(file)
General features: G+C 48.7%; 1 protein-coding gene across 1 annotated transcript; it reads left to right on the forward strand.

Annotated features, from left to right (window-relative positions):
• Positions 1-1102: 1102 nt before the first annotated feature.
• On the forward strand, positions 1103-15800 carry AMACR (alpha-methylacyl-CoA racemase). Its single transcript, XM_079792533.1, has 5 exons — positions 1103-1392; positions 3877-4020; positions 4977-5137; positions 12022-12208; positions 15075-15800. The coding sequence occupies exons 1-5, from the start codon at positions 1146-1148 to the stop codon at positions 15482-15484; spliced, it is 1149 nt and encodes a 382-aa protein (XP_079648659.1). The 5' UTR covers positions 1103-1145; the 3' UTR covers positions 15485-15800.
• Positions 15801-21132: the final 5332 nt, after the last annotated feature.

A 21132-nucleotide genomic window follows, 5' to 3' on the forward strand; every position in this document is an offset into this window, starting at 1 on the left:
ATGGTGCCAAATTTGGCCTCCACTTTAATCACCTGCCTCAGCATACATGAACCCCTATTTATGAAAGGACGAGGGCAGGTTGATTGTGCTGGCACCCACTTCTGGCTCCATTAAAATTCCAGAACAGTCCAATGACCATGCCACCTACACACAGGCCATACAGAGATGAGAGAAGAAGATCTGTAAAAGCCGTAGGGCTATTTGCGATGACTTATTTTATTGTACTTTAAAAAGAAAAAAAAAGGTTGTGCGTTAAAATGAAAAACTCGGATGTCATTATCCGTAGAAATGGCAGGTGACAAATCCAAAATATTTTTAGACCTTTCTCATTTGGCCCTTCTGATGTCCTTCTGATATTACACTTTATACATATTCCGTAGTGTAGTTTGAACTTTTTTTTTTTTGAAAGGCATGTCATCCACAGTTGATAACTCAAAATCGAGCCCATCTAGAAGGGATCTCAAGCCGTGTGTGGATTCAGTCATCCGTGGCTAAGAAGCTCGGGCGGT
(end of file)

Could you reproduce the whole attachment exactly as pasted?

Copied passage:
General features: G+C 48.7%; 1 protein-coding gene across 1 annotated transcript; it reads left to right on the forward strand.

Annotated features, from left to right (window-relative positions):
• Positions 1-1102: 1102 nt before the first annotated feature.
• On the forward strand, positions 1103-15800 carry AMACR (alpha-methylacyl-CoA racemase). Its single transcript, XM_079792533.1, has 5 exons — positions 1103-1392; positions 3877-4020; positions 4977-5137; positions 12022-12208; positions 15075-15800. The coding sequence occupies exons 1-5, from the start codon at positions 1146-1148 to the stop codon at positions 15482-15484; spliced, it is 1149 nt and encodes a 382-aa protein (XP_079648659.1). The 5' UTR covers positions 1103-1145; the 3' UTR covers positions 15485-15800.
• Positions 15801-21132: the final 5332 nt, after the last annotated feature.

A 21132-nucleotide genomic window follows, 5' to 3' on the forward strand; every position in this document is an offset into this window, starting at 1 on the left:
ATGGTGCCAAATTTGGCCTCCACTTTAATCACCTGCCTCAGCATACATGAACCCCTATTTATGAAAGGACGAGGGCAGGTTGATTGTGCTGGCACCCACTTCTGGCTCCATTAAAATTCCAGAACAGTCCAATGACCATGCCACCTACACACAGGCCATACAGAGATGAGAGAAGAAGATCTGTAAAAGCCGTAGGGCTATTTGCGATGACTTATTTTATTGTACTTTAAAAAGAAAAAAAAAGGTTGTGCGTTAAAATGAAAAACTCGGATGTCATTATCCGTAGAAATGGCAGGTGACAAATCCAAAATATTTTTAGACCTTTCTCATTTGGCCCTTCTGATGTCCTTCTGATATTACACTTTATACATATTCCGTAGTGTAGTTTGAACTTTTTTTTTTTTGAAAGGCATGTCATCCACAGTTGATAACTCAAAATCGAGCCCATCTAGAAGGGATCTCAAGCCGTGTGTGGATTCAGTCATCCGTGGCTAAGAAGCTCGGGCGGT